Women's Rights In The Middle East Essay

1597 Words 7 Pages
Introduction
Women’s rights in the middle east is gaining more momentum now than it has in the past years. Reformation is the key to moving forward, but democracy still must change in order to enact and continue future progress for women. There are still heavy limitations on what women can and cannot do, which hinders progress, but sources say there is progress on the way. Women’s rights, and whether the United States can interfere, is the cornerstone of progress abroad. Governments are still following age-old rules and using religion as means to push back and deny rights to women in the Middle East. Sources say there is progression underway in certain regions, from more women in government to local laws allowing women more participation in
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In some regions, such as Saudi Arabia, women are not included in nondiscrimination policies. Kelly Sanja, in her journal “Recent Gains and New Opportunities for Women’s Rights in the Gulf Arab States” makes the point that “regardless of constitutional guarantees, women throughout the region face legal forms of discrimination that are systematic and pervade every aspect of life.” These legal forms of discrimination that pervade every aspect of life should be one of the main topics at the political table; it needs change. Marriage partners is the main concern: in some Gulf regions, the choice of a marriage partner, and whether the women has a say in the matter, is not protected by law. To explain further, women need permission of a guardian before a marriage is finalized. This severely limits the free choice of a women and decreases chances of a bright future. The attitudes of male authority figures and traditional learnings are a threat to gender equality. “Unless effective complaint mechanisms are in place and the appropriate court personal are trained to apply justice in a gender-blind manner…laws will not achieve the desired effect.” The proceedings of the Middle Eastern justice systems are not “gender-blind,” as Sanja calls it, and therefore cannot allow for gender equality when dealing with issues involving women. If laws do begin to take effect, it …show more content…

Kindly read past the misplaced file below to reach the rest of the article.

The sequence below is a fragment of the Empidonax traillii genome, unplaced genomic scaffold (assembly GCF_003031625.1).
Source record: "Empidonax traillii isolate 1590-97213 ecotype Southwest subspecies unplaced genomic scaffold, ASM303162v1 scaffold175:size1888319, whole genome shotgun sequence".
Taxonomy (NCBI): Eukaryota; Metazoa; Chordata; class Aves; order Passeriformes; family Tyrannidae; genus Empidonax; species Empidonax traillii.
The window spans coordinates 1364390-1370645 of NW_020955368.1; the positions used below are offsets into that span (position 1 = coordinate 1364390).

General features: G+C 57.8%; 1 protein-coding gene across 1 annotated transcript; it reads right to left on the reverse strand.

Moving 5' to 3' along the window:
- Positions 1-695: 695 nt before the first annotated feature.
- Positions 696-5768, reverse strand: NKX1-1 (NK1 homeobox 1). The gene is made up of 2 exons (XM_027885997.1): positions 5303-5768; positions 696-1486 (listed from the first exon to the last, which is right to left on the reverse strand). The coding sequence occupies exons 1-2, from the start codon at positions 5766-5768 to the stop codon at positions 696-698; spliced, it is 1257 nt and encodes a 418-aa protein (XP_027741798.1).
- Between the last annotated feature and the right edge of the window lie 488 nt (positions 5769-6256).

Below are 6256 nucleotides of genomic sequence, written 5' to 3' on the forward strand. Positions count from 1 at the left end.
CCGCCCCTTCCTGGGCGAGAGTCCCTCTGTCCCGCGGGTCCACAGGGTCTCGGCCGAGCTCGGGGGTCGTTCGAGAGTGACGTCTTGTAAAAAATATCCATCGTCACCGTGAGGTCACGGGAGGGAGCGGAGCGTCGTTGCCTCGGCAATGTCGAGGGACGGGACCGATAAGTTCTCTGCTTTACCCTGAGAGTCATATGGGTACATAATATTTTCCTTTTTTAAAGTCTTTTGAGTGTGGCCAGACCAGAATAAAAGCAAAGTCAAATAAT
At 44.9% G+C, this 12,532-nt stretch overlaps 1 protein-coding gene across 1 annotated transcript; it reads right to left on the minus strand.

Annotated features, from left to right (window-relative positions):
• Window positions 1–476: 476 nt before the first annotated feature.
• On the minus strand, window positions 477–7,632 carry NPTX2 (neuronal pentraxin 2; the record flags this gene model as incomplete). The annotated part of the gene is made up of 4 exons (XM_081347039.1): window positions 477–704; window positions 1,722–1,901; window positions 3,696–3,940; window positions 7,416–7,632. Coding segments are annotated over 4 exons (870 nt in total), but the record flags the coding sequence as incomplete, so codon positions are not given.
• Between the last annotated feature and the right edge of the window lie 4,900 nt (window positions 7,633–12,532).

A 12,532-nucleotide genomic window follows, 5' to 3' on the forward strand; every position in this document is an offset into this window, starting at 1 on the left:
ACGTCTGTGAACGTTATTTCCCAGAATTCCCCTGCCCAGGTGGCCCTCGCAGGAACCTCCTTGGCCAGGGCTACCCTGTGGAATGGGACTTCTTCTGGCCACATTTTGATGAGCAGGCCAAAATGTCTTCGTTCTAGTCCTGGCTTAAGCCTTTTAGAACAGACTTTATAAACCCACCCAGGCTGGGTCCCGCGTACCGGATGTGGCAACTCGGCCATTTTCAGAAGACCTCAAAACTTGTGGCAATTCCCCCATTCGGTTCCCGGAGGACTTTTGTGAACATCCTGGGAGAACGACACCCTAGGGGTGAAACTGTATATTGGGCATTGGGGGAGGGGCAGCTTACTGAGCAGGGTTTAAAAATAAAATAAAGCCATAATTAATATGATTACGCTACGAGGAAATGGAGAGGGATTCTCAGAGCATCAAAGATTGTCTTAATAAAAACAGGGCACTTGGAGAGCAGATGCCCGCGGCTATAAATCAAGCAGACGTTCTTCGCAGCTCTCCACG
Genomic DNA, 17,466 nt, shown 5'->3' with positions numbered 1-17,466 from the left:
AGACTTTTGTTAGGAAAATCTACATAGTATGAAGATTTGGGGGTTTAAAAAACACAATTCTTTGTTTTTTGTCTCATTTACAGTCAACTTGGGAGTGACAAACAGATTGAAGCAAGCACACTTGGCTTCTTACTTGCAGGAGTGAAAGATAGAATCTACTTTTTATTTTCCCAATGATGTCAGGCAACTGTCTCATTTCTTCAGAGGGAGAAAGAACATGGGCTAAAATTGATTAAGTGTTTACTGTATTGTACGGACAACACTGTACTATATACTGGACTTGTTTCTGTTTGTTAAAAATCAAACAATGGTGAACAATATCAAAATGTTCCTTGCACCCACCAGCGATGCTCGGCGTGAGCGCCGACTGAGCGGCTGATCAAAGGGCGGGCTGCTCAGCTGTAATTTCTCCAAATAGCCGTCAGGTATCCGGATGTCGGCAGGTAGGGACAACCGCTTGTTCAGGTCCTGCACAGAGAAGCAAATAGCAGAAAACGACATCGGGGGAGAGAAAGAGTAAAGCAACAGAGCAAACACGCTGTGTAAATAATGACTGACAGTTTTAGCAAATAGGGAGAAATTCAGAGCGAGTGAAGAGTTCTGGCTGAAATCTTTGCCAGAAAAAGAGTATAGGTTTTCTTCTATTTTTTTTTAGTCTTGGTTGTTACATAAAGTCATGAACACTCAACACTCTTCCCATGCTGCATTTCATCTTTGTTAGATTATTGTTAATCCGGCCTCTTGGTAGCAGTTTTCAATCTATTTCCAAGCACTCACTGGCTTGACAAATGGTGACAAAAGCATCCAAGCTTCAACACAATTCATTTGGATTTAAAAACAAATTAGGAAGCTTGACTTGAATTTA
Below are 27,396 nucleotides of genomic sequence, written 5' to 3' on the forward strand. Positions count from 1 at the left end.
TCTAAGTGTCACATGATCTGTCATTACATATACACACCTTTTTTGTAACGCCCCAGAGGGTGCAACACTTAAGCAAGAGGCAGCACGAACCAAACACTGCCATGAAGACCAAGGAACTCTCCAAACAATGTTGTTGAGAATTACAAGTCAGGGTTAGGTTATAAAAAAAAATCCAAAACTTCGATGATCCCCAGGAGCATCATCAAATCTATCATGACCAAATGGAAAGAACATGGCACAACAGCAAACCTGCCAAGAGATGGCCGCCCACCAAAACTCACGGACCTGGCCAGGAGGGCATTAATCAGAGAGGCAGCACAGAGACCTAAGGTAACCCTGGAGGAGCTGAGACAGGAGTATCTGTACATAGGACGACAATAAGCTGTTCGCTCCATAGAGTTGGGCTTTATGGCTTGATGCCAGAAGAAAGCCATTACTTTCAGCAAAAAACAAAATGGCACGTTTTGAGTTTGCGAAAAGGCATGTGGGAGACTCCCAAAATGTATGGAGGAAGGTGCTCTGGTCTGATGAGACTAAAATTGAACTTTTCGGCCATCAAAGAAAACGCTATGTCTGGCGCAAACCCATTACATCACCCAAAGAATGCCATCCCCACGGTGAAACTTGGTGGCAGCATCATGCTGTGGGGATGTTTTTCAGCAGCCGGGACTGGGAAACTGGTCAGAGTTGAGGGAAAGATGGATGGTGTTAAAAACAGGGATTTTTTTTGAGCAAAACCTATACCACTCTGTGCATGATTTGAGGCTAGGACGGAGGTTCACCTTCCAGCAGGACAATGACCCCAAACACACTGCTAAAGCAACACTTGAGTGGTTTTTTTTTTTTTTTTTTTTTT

Repressive regimes are more likely to increase violence and discrimination against women due to the pressure of military intervention. Often, those countries interfering, do so for their own political and economic interests. Dursun Peksen, author of the piece “Foreign military intervention and women’s rights” says, “Since the political regime in the target state is protected by self-interested intervener states, they are less likely to be compelled by the pressure from the domestic opposition…to strictly enforce women’s rights.” He is saying that the prioritization of strategic interest leads to a lesser chance of women’s right being enforced. Isobel Coleman, in her piece published in the Foreign Affairs journal, says “This marriage of convenience threatens Washington’s policy of advancing women’s rights. The “marriage of convenience” she references is the protection of repressive regimes because of the priority of strategic interests as mentioned above. Women’s rights will not have a chance to push forward if they are not prioritized by the United States government. International pressure to improve the rights of women also plays a big role in how the government deals with these issues in foreign countries. The authors of the article “Middle East Democracy” published by the Washington Post, also say that “The United States has a lengthy laundry list of other priorities in the region…” If

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